Independent groups such as the Washington, D.C.,-based League of Women Voters and the New York City-based White House Project have launched voter mobilization programs aimed at all women, while other groups have focused on a slice of the female electorate. The Washington, D.C.-based National Organization for Women, for example, is targeting minority women; Washington, D.C.,-based NARAL Pro-Choice America and the Northern Washington, D.C.-based EMILY's List is working to energize pro-choice Democratic women.
Another organization, the Massachusetts-based National Network of Abortion Funds, has disseminated tens of thousands of voter-education pamphlets aimed at low-income young women of color. The pamphlets, written in Spanish and English, urge these women to join the fight to retain and expand abortion and reproductive rights.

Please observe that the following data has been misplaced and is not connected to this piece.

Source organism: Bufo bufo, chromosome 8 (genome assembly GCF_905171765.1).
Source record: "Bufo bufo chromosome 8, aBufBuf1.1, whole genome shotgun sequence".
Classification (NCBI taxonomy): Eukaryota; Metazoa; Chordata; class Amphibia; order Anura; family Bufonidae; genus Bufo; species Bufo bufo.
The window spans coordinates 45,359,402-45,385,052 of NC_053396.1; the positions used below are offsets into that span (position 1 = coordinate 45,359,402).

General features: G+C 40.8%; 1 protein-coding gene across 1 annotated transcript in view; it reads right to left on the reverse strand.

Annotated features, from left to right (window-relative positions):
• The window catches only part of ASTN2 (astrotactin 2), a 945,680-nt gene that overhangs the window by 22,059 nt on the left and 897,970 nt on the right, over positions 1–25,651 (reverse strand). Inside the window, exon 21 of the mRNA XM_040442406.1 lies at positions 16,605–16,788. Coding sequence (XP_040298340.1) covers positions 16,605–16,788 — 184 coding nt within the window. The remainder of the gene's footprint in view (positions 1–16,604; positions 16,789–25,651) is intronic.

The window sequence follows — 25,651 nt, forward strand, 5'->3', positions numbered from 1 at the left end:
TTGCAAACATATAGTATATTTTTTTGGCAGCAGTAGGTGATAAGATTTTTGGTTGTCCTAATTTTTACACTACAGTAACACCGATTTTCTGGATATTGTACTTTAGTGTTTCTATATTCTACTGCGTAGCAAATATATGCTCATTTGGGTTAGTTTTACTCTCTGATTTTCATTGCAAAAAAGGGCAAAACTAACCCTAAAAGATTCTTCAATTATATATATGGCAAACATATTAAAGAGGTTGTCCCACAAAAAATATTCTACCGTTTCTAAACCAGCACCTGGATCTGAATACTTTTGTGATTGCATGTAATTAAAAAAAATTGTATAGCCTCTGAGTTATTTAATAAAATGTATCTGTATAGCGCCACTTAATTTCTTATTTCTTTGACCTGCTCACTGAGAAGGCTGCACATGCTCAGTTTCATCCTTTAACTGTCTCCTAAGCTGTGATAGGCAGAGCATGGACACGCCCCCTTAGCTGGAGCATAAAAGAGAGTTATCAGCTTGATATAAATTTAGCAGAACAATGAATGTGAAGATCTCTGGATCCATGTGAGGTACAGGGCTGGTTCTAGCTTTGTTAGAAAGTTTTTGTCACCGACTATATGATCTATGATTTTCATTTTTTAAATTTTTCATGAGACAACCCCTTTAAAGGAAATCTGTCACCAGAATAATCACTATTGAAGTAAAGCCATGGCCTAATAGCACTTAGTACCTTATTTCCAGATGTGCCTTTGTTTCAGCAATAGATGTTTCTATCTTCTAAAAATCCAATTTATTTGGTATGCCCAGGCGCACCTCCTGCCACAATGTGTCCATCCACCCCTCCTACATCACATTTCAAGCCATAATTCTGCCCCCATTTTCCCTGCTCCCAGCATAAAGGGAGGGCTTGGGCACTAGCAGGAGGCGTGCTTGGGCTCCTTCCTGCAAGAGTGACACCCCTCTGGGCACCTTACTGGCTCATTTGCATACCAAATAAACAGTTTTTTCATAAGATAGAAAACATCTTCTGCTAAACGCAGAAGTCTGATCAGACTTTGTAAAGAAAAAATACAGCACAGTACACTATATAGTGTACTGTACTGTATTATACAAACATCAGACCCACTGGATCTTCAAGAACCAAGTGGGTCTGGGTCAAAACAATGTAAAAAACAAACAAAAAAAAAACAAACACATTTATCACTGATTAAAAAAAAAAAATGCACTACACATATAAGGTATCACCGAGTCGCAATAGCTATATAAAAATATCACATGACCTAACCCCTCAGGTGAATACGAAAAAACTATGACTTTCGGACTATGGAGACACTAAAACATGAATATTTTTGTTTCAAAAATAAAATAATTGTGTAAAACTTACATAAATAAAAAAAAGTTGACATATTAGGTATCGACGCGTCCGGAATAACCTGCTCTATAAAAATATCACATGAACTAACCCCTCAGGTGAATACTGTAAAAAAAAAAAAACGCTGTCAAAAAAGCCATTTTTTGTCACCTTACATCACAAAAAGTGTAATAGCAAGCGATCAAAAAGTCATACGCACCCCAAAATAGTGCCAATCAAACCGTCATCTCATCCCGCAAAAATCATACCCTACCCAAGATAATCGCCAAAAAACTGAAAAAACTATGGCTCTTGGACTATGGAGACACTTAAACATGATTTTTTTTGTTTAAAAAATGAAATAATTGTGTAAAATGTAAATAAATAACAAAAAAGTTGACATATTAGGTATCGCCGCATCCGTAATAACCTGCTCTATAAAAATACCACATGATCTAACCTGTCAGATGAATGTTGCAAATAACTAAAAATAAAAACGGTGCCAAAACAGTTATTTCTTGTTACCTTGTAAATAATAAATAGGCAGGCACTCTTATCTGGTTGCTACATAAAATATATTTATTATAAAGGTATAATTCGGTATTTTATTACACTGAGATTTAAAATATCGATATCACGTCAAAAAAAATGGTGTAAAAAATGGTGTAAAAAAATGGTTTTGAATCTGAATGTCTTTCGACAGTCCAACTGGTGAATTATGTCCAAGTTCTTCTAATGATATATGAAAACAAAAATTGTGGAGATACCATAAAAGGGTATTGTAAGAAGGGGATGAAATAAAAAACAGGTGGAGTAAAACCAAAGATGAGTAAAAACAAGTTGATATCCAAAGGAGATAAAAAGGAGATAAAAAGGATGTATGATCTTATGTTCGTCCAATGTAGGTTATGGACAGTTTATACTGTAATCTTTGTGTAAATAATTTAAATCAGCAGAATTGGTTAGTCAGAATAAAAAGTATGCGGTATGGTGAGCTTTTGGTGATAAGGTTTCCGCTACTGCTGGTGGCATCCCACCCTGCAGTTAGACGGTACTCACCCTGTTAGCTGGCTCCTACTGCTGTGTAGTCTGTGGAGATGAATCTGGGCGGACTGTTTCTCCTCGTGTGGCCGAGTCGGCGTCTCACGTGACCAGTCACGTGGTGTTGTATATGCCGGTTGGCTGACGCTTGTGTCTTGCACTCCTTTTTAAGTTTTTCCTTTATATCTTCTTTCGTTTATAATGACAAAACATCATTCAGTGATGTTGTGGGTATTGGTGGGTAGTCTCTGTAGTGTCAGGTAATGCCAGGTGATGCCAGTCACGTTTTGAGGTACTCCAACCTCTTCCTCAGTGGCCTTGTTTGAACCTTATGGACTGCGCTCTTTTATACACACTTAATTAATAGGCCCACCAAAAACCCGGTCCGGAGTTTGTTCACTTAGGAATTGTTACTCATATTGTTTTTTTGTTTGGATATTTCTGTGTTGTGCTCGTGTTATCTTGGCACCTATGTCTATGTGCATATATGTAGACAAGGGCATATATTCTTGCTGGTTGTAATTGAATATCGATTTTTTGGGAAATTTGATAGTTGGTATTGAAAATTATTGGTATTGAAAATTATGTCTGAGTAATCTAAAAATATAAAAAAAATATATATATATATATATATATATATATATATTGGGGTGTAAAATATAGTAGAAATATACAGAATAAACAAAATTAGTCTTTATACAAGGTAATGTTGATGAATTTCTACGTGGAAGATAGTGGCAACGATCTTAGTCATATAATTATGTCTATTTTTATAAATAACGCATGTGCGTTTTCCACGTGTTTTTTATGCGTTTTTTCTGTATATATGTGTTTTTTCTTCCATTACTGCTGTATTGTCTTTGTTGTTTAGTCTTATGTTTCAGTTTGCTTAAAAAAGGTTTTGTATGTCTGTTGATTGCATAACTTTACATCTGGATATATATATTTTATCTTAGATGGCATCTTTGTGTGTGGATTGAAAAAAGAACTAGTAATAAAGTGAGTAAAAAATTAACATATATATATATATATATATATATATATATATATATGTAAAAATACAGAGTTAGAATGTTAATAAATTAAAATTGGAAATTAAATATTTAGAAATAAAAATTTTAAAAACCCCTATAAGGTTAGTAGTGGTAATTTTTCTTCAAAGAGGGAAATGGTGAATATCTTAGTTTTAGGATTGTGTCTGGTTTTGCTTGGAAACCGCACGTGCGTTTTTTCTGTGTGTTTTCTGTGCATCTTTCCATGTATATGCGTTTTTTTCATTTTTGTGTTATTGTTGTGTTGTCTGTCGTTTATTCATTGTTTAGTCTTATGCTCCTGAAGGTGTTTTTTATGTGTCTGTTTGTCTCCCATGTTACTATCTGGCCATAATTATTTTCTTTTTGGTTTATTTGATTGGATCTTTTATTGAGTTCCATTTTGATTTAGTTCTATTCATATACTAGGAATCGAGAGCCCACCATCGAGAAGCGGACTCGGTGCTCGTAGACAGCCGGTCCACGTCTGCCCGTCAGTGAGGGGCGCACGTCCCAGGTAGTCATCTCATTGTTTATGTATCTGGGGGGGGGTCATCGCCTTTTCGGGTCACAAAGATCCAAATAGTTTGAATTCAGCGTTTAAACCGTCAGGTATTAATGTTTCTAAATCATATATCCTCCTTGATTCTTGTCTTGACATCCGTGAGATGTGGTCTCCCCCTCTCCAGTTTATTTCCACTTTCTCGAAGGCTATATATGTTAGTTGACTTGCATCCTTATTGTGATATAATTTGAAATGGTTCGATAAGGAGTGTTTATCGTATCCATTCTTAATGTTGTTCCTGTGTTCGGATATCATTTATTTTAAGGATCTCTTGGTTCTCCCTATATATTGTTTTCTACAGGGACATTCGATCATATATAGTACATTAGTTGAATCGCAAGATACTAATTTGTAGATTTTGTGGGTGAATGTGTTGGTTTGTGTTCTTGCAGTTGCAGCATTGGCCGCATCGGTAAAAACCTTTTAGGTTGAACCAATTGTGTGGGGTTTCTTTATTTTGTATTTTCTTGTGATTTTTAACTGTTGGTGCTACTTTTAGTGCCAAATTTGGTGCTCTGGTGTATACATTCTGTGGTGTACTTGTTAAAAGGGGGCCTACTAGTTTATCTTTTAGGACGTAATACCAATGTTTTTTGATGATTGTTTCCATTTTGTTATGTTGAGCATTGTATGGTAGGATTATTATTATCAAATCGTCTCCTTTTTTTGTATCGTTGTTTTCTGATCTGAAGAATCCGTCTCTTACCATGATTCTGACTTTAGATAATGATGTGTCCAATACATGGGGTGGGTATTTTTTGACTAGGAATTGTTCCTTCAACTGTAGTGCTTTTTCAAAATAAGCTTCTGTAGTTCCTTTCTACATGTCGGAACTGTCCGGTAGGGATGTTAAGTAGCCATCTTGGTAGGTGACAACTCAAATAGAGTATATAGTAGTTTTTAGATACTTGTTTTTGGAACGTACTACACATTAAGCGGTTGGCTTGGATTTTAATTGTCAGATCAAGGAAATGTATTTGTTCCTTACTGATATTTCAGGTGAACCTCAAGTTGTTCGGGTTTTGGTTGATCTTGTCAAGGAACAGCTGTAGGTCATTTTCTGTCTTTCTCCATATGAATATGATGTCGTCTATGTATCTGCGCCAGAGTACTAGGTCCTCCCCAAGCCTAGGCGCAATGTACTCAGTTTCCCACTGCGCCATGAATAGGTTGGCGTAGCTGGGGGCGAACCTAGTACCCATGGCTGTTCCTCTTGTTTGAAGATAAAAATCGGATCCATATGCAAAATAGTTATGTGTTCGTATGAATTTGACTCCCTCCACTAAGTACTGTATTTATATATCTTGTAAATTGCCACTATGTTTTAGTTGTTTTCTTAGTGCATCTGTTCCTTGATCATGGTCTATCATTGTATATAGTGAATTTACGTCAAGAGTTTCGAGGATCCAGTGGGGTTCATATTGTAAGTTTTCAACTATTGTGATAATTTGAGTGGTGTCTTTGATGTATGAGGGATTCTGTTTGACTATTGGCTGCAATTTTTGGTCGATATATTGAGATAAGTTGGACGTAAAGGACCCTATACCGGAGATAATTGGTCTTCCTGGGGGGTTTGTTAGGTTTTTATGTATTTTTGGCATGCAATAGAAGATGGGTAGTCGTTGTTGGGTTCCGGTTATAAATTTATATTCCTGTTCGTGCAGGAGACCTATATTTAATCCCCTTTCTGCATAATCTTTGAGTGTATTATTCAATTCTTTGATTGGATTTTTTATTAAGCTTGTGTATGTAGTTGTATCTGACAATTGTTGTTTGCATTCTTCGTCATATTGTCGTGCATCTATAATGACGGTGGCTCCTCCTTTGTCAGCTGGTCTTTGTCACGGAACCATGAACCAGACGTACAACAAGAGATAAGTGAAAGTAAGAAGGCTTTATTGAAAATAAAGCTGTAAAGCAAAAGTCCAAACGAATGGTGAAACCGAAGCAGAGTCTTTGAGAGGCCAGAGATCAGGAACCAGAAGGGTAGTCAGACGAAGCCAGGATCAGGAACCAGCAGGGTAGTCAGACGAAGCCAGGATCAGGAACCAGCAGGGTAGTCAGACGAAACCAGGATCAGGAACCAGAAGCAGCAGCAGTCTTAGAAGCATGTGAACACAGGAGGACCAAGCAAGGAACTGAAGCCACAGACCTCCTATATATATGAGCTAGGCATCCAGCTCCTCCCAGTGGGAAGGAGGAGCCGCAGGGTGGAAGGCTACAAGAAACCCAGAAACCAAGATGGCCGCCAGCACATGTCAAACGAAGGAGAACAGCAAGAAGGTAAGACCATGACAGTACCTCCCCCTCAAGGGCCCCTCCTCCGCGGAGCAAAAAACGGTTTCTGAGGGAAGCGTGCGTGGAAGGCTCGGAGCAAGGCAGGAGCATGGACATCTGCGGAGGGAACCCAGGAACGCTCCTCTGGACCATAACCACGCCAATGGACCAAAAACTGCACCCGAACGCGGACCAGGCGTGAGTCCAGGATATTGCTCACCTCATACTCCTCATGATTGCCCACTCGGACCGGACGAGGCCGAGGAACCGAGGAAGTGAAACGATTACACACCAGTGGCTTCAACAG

Meanwhile, new organizations have sprouted up to bolster the work of existing organizations. A nonpartisan group, Washington, D.C.-based Women's Voices. Women Vote, emerged to register and mobilize single women. So did another nonpartisan group, San Francisco-based 1,000 Flowers, which dispatches activists to nail and beauty salons to get single women who opt out of the process back in it. Another new group of senior women recently formed a national effort, called GrannyVoter, based in Washington, D.C., that encourages grandmothers and middle-aged and older women to vote.
Dianne Bystrom, a political scientist at the Iowa State University, predicted that all of this attention on female voters will have at least a marginal effect on turnout among women, especially among minority, single and young female voters. If not, at least activists will learn more about the nuances of the female electorate, information that will come in handy for candidates in years to come, Conway said.
"We're going to discover other attributes about women that are important to women," she said.
Allison Stevens covers politics in Washington, D.C.